Building WordPress Website with Gutenberg Editor

Gutenberg Editor

Gutenberg editor helps users of WordPress to create blocks of content visually. Users can see / preview layout of content when editing their WordPress pages and posts. Gutenberg was introduced in WordPress 5 version, while still allowing the use of their previous “Classic” editor. The new editor makes basic WordPress installation closer to real visual Content Management System (CMS) – functionality previously achieved with plugins, like Visual Composer or other Content Builders. But since Gutenberg editor is pretty fresh and not yet polished well, it requires some more efforts to make it work for a website.

Blocks can be moved through the page, nested into other Layout blocks and reused on other pages. I just wanted to explain some possibilities of using the new Gutenberg editor setup for website creation and editing.

Gutenberg Editor’s Problems

The CSS code of default Gutenberg editor has some problems, especially in columns layout and other parts. Blocks lack many useful options. Using a separate stand-alone Gutenberg plugin makes your version of the editor feature the latest added options, but also introduces bugs and not fully-tested functionality. The current 2-stars rating of this plugin is too scary for most users.

Another problem is the lack of features, that seem to be a must and should be available out-of the-box. For example, adding a link opening in another tab / window was only recently added to the very basic Paragraph block.

How to Build Content with Gutenberg Default Blocks?

First of all, users must know that many blocks can be nested into other Layout category blocks. Using Cover block, Columns block and especially Group block allows to create most content type sections with a desired design.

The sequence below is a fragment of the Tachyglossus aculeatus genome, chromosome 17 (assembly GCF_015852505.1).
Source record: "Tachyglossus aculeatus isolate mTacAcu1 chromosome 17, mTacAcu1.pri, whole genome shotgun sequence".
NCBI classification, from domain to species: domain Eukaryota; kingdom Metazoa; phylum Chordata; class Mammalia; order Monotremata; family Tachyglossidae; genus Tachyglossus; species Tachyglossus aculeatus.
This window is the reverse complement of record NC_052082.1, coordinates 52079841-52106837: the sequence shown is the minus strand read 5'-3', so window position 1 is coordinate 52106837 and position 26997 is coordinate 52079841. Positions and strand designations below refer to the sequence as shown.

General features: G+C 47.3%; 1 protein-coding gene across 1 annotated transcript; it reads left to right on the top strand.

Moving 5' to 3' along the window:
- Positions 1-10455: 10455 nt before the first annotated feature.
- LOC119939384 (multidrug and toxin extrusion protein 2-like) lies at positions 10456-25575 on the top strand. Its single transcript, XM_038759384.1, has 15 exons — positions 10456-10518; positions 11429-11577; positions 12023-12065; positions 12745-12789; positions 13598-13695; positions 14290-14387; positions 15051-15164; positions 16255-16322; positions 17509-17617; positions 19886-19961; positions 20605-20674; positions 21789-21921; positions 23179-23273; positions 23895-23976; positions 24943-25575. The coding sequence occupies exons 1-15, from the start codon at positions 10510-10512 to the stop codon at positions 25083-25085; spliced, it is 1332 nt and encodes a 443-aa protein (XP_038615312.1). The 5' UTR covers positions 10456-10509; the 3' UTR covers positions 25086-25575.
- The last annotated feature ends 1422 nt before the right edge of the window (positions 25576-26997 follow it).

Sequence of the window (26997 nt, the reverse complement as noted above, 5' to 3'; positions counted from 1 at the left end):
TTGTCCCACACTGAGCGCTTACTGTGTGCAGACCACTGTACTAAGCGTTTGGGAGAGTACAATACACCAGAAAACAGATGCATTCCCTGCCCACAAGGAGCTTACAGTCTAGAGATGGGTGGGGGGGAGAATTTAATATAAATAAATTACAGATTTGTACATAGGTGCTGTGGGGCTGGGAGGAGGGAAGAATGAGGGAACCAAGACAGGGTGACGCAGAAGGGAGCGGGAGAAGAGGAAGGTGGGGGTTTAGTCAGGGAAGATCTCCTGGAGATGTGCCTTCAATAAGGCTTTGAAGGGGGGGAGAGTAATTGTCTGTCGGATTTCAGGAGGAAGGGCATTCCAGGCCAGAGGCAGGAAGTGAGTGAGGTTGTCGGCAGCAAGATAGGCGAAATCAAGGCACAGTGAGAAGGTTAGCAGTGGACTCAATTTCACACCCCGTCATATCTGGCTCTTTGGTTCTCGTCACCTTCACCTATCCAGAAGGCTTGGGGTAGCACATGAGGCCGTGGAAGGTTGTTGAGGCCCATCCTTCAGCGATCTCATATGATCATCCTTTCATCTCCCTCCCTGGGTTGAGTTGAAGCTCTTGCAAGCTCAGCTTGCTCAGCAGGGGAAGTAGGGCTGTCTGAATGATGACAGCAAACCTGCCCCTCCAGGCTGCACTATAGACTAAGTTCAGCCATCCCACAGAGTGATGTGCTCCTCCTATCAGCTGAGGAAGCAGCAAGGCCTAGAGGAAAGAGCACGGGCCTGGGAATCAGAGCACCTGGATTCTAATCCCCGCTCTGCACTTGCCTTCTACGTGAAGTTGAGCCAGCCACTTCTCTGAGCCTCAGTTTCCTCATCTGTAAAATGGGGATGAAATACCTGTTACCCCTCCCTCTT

We can easily add styles to any default block from the theme. Adding styles allows a user to easily switch default classes of the block and thus to change block’s look on the front-end. We can create CSS for these styles in our theme. It will completely change nested blocks design and appearance.

Do It With Style. Why Group Block is Very Useful?

Group block has no predefined CSS styles, can hold anything, can be added anywhere and can have a new CSS class specifically crafted to add a new look to elements within it. Other layout blocks, like Cover and Columns will benefit from additional styles too.

Adding styles to such block will make content’s design and creation consistent throughout the website.

Group Block with Added Styles
Columns Block with Styles
Cover Block with Styles

What Styles Do to The Block?

Styles are just adding a CSS class to the block’s frame. BTW, classes can be added to any block in Advanced Settings. But having predefined selection of styles for each block makes it easy to use them later. You may easily forget which classes were used for elements. Having a selection of styles will remind you what’s possible to use for a given block.

What We Do When the Site Needs More Sophisticated Functionality Than Default Blocks Can Provide?

The excellent ACF Pro plugin now allows creation of Gutenberg blocks. There are many serious websites made with ACF, but now with their blocks option it could be integrated well into the new editor.

We can create a category of custom blocks made specifically for the website in the blocks listing of Gutenberg editor.

ACF Pro blocks can be nested into WordPress default Layout blocks. But remember, that ACF blocks can’t be nested into another ACF block. Combining default blocks with nested ACF custom blocks work really well and help to create consistent content layouts.

Additional benefits of ACF Pro Blocks

ACF Blocks will only add scripts and CSS files on pages where they are used. Default blocks are loading their CSS even when you don’t use them, i.e. when you only use WordPress Classic editor.

Consistent Design Sections Made With Blocks, Some Conclusions

If the website only uses a few designs for its sections, we can omit all default blocks and to use only custom-made blocks for CMS pages.

Otherwise styling default Gutenberg blocks may be helpful. It will allow creating a wide variety of content styles, while still having consistent site-wide design.

I don’t think that creating any website, even a smallest one can be done without modifying out-of-the-box styles of the Gutenberg editor yet. It may be possible within several years, but not today. But now we can already make use of its proposed functionality and to get rid of heavy content Visual Builder plugins when building a new custom website design themes.

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